Fairfield Horseshoe Fell Race

Race Reports

This is the second classic horseshoe fell  race  that I have done in consecutive years with the intrepid Gary Gunner, Tom Davies and Gary Pearson. Well worth the trip to the Lake District, although this year the other lads didn’t have to put up with the stress of me driving past 2 motorway junctions with the race about to start, as I came down from Scotland after a bit of munro bagging.

My arrival from the north meant that I missed out on the traditional fell runners preparation the night before…I think only a few pints were consumed but my time on race day was obviously below par by missing out on this essential training.

The weather was typically Lakes weather…threatening to clear up in the lower Beatrix Potter, picturesque landscape but looking dubious on top. That’s why I now run the hills..who wants to walk in the mizzle extending the misery when you could have finished hours ago with tea and cake?

The warm up involved walking 15 minutes to registration at the beautiful Rydal Hall..and back to the car park as we were early..and back again. As usual, a well run fell event, with great camaraderie.

I placed myself somewhere to the back of the pack. I regret this as despite a munro for each of the previous 2 days, I was feeling good. I struggled to get past people..I had energy, they got in my way. The problem is that I am a slow burner..too far up the pack, I start too fast. Personally, I believe this is not a problem specific to me…I pass people heaving and sputtering after 3 minutes. They feel it gains an advantage (only if there is a tricky stile to negotiate that we will backlog on). All I feel is they started too fast (delusions of grandeur) and are now in my way!!! (moan..gripe).

Anyway, the horseshoe is a classic also known to walkers. A long drawn out ascent to Great Rigg and Fairfield then a retreat down off a long craggy Dove Crag and High Pike/several other Wainwrights. A smooth runnable up on grass and heather was confounded by a foggy summit and navigational issues over slippy rocks on the way down. Nobody wanted to get out their compass and map thus losing time so everybody tried hard to stick on the heels of another in the mire. The rocks were slippy. We had to catch a wall on the right on the way down as a handrail but if you got too close, you discovered it was often perched on slippy slabs of rock. Fell running is all about split second decisions about route choice that can add minutes to your time.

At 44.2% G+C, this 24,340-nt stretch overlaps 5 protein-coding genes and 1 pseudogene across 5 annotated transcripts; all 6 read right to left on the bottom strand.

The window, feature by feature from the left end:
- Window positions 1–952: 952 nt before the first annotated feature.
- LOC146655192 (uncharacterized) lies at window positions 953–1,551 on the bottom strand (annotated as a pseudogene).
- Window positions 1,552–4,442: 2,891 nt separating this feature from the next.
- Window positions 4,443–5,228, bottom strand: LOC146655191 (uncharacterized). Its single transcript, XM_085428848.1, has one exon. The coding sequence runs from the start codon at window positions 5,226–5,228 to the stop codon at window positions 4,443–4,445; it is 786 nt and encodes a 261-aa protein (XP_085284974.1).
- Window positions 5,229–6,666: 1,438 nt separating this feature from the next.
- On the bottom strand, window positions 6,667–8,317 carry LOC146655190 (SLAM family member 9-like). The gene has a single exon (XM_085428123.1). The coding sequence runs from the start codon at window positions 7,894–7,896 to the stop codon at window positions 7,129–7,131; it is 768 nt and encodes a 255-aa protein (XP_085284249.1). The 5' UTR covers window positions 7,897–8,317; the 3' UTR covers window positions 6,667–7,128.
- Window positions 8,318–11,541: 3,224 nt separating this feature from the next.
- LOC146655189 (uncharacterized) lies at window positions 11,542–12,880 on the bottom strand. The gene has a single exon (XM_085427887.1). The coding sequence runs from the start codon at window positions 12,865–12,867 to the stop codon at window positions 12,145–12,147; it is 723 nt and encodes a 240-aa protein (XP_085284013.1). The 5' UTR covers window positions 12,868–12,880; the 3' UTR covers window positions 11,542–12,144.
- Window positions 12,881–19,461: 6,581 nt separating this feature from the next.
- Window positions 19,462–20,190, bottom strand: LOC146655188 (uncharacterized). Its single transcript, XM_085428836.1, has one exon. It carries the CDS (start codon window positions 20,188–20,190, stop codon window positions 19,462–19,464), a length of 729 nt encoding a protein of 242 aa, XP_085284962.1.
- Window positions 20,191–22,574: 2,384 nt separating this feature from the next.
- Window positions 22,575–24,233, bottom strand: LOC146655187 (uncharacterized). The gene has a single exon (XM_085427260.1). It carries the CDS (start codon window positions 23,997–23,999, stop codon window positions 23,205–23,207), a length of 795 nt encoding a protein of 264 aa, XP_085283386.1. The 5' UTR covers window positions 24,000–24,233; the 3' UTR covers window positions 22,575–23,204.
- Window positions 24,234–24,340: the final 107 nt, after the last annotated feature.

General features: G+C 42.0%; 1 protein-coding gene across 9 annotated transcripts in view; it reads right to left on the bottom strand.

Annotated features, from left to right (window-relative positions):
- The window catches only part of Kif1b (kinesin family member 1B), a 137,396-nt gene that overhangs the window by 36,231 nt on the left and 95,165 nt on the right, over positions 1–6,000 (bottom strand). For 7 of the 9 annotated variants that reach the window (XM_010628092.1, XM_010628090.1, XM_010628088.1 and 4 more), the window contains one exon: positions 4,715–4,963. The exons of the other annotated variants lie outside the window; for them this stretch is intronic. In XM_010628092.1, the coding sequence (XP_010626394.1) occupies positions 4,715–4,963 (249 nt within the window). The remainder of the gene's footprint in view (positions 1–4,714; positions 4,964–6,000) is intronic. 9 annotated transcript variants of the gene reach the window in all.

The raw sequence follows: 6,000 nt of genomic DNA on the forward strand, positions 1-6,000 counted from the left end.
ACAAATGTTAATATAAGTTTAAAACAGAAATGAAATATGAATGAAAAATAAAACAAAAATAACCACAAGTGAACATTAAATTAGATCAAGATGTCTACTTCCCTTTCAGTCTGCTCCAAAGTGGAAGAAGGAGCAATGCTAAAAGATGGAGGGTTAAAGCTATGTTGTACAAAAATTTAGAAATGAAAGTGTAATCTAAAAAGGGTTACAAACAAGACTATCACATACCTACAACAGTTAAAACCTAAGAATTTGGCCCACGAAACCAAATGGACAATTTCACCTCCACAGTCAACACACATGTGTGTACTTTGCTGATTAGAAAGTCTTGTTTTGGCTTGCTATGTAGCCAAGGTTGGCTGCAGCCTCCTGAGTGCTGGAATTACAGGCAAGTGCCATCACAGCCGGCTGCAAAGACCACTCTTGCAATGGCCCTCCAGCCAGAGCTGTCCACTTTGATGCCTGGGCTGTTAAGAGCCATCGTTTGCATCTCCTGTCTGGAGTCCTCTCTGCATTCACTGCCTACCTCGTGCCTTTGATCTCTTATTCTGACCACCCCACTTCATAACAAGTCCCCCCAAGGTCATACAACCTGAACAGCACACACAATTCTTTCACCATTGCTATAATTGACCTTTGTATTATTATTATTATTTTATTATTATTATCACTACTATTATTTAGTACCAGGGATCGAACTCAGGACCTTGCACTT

The final mile in the valley was hard on the legs after all that down hill as it was on a stony track.

Gary P was in at around 1 hr 50  I was about 5 minutes later (in top half of field so happy after my munros) followed by Gary G and Tom.

Distance 9 miles officially  but Tom’s technology put it nearer 10. Anyway it’s a fell race, measured really more accurately by terrain and height gain (914 m ie 3000 feet).

Hats off to these guys, they never stop racing, how they recover is beyond me but I am beginning to learn a little about what keeps them going..use it or lose it is one phrase that comes to mind. I believe Gary P did well in the Hereford Half very next day, but again, Gary and Tom have raced on consecutive days too. It’s all about just going with the flow as much as a training regime gained off the internet.

Meanwhile, come and join us in the Coniston Old Man Fell Race next year..you know you want to. Make a holiday of it, bag some Wainwrights/Fell Tops whilst the family visits some tourist sites. Fell runners don’t wear the Cumberland Wrestling garb anymore so no need to be embarrassed.

As for Munroes and Wainwrights..ask away or resort to google if you don’t know but be careful..the bug may bite.

      Start area, with first climb in the background.

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